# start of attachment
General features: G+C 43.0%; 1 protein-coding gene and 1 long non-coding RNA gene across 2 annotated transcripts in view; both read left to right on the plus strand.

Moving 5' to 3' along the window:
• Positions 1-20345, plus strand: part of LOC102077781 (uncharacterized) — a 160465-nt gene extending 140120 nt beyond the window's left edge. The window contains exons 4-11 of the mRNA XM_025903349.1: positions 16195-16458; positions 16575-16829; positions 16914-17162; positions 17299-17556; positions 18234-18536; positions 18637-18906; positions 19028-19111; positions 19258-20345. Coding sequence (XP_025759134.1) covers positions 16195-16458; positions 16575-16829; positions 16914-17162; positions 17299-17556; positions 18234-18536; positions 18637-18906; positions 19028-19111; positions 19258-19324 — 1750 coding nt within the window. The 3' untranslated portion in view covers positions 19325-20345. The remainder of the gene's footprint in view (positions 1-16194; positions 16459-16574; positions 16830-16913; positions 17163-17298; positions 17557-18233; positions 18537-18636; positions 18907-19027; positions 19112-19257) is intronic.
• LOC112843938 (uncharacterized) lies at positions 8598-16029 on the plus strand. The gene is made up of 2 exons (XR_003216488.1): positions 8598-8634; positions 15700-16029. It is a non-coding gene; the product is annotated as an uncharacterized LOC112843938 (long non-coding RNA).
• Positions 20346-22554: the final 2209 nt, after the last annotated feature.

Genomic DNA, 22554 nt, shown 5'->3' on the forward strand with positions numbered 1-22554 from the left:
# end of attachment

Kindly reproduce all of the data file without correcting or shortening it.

General features: G+C 43.0%; 1 protein-coding gene and 1 long non-coding RNA gene across 2 annotated transcripts in view; both read left to right on the plus strand.

Moving 5' to 3' along the window:
• Positions 1-20345, plus strand: part of LOC102077781 (uncharacterized) — a 160465-nt gene extending 140120 nt beyond the window's left edge. The window contains exons 4-11 of the mRNA XM_025903349.1: positions 16195-16458; positions 16575-16829; positions 16914-17162; positions 17299-17556; positions 18234-18536; positions 18637-18906; positions 19028-19111; positions 19258-20345. Coding sequence (XP_025759134.1) covers positions 16195-16458; positions 16575-16829; positions 16914-17162; positions 17299-17556; positions 18234-18536; positions 18637-18906; positions 19028-19111; positions 19258-19324 — 1750 coding nt within the window. The 3' untranslated portion in view covers positions 19325-20345. The remainder of the gene's footprint in view (positions 1-16194; positions 16459-16574; positions 16830-16913; positions 17163-17298; positions 17557-18233; positions 18537-18636; positions 18907-19027; positions 19112-19257) is intronic.
• LOC112843938 (uncharacterized) lies at positions 8598-16029 on the plus strand. The gene is made up of 2 exons (XR_003216488.1): positions 8598-8634; positions 15700-16029. It is a non-coding gene; the product is annotated as an uncharacterized LOC112843938 (long non-coding RNA).
• Positions 20346-22554: the final 2209 nt, after the last annotated feature.

Genomic DNA, 22554 nt, shown 5'->3' on the forward strand with positions numbered 1-22554 from the left: